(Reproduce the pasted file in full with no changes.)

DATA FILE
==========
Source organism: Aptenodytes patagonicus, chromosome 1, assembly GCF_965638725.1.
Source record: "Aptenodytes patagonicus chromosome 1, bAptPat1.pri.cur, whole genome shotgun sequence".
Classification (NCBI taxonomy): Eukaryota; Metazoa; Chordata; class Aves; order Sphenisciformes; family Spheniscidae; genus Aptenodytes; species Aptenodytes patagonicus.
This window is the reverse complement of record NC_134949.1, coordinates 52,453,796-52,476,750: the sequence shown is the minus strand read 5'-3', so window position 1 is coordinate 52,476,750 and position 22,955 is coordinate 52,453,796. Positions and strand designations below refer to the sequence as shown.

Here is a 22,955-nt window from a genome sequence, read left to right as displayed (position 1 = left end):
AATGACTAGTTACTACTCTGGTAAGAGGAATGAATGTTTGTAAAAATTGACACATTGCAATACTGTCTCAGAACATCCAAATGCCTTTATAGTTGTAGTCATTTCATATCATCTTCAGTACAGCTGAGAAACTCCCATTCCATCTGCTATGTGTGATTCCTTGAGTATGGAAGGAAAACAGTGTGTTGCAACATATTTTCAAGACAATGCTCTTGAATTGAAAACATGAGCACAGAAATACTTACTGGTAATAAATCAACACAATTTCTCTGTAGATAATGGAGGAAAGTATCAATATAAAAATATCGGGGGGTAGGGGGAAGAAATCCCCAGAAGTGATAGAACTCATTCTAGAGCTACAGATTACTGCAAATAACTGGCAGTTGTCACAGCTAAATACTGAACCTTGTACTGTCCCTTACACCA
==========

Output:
Source organism: Aptenodytes patagonicus, chromosome 1, assembly GCF_965638725.1.
Source record: "Aptenodytes patagonicus chromosome 1, bAptPat1.pri.cur, whole genome shotgun sequence".
Classification (NCBI taxonomy): Eukaryota; Metazoa; Chordata; class Aves; order Sphenisciformes; family Spheniscidae; genus Aptenodytes; species Aptenodytes patagonicus.
This window is the reverse complement of record NC_134949.1, coordinates 52,453,796-52,476,750: the sequence shown is the minus strand read 5'-3', so window position 1 is coordinate 52,476,750 and position 22,955 is coordinate 52,453,796. Positions and strand designations below refer to the sequence as shown.

Here is a 22,955-nt window from a genome sequence, read left to right as displayed (position 1 = left end):
AATGACTAGTTACTACTCTGGTAAGAGGAATGAATGTTTGTAAAAATTGACACATTGCAATACTGTCTCAGAACATCCAAATGCCTTTATAGTTGTAGTCATTTCATATCATCTTCAGTACAGCTGAGAAACTCCCATTCCATCTGCTATGTGTGATTCCTTGAGTATGGAAGGAAAACAGTGTGTTGCAACATATTTTCAAGACAATGCTCTTGAATTGAAAACATGAGCACAGAAATACTTACTGGTAATAAATCAACACAATTTCTCTGTAGATAATGGAGGAAAGTATCAATATAAAAATATCGGGGGGTAGGGGGAAGAAATCCCCAGAAGTGATAGAACTCATTCTAGAGCTACAGATTACTGCAAATAACTGGCAGTTGTCACAGCTAAATACTGAACCTTGTACTGTCCCTTACACCA